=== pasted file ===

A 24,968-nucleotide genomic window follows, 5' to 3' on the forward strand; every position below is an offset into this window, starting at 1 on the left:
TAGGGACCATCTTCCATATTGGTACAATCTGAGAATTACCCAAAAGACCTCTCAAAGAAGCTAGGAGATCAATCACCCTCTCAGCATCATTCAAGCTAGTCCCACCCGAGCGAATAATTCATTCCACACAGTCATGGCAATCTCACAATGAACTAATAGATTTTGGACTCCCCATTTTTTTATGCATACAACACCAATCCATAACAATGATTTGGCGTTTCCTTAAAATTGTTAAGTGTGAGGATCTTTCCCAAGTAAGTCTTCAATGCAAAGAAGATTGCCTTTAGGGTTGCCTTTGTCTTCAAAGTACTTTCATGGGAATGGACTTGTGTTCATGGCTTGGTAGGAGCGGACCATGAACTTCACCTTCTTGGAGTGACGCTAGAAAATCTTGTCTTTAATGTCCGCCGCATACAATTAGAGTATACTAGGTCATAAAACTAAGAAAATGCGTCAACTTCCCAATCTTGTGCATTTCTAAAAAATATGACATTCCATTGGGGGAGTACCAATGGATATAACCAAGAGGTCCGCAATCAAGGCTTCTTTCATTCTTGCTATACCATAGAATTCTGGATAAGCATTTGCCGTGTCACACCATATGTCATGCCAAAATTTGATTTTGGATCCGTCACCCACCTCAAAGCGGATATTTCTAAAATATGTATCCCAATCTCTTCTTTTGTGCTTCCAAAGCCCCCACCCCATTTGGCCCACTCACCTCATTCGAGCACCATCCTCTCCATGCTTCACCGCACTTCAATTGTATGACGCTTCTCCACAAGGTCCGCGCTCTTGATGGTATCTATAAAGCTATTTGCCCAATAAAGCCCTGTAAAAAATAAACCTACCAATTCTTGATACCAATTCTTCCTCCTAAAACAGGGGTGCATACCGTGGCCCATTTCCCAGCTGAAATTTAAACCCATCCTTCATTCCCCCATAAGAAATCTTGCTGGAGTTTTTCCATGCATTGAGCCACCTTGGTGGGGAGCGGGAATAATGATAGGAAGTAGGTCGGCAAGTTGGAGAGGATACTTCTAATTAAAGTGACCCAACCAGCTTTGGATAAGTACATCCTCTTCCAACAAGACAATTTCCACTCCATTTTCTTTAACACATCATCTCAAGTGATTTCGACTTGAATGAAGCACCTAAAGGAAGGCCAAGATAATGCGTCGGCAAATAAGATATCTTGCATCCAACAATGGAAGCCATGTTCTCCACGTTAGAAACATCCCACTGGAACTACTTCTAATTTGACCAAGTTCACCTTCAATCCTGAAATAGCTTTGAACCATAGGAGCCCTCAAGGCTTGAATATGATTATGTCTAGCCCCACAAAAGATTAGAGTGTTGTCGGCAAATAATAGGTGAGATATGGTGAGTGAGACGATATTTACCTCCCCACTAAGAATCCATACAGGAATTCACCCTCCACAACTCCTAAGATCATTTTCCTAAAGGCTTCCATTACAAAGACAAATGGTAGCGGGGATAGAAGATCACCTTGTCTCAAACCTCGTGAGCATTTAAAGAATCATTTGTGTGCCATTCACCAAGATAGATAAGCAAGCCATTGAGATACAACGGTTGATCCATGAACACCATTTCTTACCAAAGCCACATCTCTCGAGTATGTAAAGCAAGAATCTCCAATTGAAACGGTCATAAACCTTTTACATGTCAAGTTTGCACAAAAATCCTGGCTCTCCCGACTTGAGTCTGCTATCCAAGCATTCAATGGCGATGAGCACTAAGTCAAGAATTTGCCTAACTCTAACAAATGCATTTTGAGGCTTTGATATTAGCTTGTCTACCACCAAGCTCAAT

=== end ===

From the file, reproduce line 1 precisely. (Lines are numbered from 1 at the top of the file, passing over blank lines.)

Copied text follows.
A 24,968-nucleotide genomic window follows, 5' to 3' on the forward strand; every position below is an offset into this window, starting at 1 on the left: